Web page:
at the instant of switching results in a negative and insignificant reduction in crashes of 3.0
percent (in contrast to table 2). On the other hand, there are no negative weights for recreational
marijuana legalization. Thus, the analysis in Table 3 is valid. Given the inconclusive results
related to medical marijuana legalization and the reduction in crashes related to recreational
marijuana legalization, we do not find support for H1a and find partial support for H1b.
Another consideration is that the population is free to move across states, truckers in
particular. This can result in contamination of the control group if people in bordering areas are
exposed to changes in treatment (either medical or recreational legalization). To examine this,
we estimate a DID model of the effect of legalization where legalization can have spillover
effects to neighboring states. Following Kapoor et al. (2007) we estimate variations along the
following model
          
Note the added spatial term is , where is a 1 x 45 vector of spatial weights and
represents the spatial lag of legalization at time t. The coefficient measures the intensity of
spatial spillovers, i.e., whether legalization in nearby or neighboring states has any effect on
crash rates within state s. We estimate the regression alternately with two types of spatial
weights. 
specifies contiguity weights taking a value of 1 when state s is contiguous to state
k, and 0 otherwise. 
 specifies inverse distance weights between state centroids. This latter
specification allows for more “global” effects: states closer to s receive greater weight, but all
weights are non-zero.
Results estimated via maximum likelihood are presented in Table 5.
Table 5: Difference-in-difference estimates with spatial lag of legalization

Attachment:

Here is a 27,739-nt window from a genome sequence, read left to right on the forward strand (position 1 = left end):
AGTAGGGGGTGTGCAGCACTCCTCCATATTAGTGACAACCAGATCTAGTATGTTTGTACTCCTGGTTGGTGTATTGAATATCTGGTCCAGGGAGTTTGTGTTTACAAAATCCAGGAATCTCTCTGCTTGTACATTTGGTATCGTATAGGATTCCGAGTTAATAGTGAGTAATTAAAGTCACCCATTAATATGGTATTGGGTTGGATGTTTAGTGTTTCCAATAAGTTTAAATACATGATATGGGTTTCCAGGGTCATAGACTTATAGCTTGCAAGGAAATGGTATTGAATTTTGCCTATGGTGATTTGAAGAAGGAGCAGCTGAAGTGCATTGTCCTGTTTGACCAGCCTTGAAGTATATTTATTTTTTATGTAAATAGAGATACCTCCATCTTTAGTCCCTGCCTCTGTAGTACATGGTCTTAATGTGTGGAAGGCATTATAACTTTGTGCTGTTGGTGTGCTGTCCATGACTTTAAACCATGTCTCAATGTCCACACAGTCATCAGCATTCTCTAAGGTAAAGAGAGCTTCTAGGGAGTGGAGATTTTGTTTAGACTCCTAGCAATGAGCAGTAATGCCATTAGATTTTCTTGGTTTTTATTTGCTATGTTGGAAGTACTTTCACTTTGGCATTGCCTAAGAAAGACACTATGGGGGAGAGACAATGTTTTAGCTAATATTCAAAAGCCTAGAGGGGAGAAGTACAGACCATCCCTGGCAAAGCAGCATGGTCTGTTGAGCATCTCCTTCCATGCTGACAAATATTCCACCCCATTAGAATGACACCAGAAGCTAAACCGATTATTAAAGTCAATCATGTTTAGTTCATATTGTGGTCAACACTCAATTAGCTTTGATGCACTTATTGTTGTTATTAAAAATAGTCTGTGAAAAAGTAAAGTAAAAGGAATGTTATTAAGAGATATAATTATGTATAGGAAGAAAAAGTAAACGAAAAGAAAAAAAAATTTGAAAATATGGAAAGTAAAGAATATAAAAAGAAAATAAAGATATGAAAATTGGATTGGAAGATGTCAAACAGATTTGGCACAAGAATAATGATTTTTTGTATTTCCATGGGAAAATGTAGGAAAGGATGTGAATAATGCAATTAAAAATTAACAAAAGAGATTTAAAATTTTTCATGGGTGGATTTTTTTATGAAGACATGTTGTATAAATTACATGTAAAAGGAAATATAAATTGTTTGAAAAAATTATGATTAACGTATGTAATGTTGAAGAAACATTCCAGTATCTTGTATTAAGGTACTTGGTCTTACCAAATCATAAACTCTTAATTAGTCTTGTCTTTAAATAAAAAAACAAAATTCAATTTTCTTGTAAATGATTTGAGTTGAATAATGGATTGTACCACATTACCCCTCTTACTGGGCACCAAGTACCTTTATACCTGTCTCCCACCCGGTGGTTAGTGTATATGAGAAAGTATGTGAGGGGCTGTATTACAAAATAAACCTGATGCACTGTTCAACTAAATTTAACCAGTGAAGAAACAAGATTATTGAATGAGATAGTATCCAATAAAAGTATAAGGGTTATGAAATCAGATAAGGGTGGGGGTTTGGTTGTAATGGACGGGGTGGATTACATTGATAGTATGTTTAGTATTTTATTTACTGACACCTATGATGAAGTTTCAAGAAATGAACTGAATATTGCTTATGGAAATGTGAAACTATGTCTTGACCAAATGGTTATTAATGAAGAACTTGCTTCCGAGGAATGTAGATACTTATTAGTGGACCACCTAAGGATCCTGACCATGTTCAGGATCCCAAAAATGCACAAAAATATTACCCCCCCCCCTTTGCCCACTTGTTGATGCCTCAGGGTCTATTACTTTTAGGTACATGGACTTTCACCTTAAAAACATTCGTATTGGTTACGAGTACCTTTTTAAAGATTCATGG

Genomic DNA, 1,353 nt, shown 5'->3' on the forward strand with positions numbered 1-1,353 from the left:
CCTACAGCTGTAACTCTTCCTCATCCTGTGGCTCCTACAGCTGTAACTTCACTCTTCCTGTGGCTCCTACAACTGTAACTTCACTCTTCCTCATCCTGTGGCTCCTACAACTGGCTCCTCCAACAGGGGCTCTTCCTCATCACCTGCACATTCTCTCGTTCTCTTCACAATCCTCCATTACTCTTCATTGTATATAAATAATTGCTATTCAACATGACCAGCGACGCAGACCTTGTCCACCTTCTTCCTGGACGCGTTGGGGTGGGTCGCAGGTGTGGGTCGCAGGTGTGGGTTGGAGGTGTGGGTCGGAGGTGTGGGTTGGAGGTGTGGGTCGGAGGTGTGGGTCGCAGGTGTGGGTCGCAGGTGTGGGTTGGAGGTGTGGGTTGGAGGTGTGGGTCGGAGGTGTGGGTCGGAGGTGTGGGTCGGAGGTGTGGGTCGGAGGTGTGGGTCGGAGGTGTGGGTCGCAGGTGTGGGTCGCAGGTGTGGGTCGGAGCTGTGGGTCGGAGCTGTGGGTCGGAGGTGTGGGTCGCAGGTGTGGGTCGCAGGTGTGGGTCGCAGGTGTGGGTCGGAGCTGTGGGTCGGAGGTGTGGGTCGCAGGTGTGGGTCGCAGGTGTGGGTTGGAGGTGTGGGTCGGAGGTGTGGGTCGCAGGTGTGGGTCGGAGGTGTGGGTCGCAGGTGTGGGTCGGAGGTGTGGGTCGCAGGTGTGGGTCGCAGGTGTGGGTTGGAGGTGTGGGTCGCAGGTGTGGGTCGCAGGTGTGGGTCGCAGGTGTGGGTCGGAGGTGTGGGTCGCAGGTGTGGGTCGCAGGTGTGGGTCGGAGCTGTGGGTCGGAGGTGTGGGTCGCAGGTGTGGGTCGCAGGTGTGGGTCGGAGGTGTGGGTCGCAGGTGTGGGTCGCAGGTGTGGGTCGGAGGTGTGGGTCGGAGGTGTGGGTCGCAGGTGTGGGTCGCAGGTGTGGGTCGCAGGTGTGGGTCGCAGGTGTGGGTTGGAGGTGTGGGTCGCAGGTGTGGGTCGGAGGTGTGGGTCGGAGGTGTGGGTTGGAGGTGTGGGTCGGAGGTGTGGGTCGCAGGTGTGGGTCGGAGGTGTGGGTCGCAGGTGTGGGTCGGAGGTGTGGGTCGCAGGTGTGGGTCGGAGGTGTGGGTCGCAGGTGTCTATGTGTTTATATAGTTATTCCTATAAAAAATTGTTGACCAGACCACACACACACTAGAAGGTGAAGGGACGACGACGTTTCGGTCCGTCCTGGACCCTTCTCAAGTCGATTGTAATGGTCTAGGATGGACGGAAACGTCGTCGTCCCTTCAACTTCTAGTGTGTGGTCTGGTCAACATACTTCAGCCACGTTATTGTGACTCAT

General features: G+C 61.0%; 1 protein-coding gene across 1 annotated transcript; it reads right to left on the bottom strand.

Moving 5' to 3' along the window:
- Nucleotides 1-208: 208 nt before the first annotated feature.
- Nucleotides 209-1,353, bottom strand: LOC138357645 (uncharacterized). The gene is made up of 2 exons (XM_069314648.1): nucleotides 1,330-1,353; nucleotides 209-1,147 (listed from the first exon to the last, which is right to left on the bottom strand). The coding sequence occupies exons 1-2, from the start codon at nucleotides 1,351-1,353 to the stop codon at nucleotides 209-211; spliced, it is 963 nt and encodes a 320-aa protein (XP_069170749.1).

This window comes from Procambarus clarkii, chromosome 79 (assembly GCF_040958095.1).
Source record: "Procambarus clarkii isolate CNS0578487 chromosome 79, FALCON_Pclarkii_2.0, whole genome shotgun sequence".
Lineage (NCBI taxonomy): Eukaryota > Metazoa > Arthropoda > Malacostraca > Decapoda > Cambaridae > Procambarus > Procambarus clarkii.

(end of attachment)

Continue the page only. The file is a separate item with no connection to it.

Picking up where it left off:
Column 1 presents results for the DID estimation with contiguity weights, indicating
crashes increase significantly once medical marijuana is legalized, a result that is consistent with
the inclusion of covariates (column 2) and when spatial weights are specified with inverse
State s receives a weighting of 0 with itself in both weighting schemes.
distance weighting (columns 3 and 4). These results are consistent with those in Table 2, but we
should note that they also suffer the same drawback of bias from negatively weighted treatment
effects. There is some evidence of spillover effects: legalization in nearby states tends to reduce
the accidents in home state, but this effect attenuates when covariates are included for both
contiguity and inverse-distance weights. Significance suggests that the effect on accidents from
legalization is attenuated when nearby states have already legalized. While coefficients for the
contiguity estimates represent marginal effects, the coefficient estimates for the inverse distance
weight matrix must be interacted with inverse distance. Taking the estimate in column 3 as an
example, the marginal effect of legalization in a state with centroid 100 miles away from the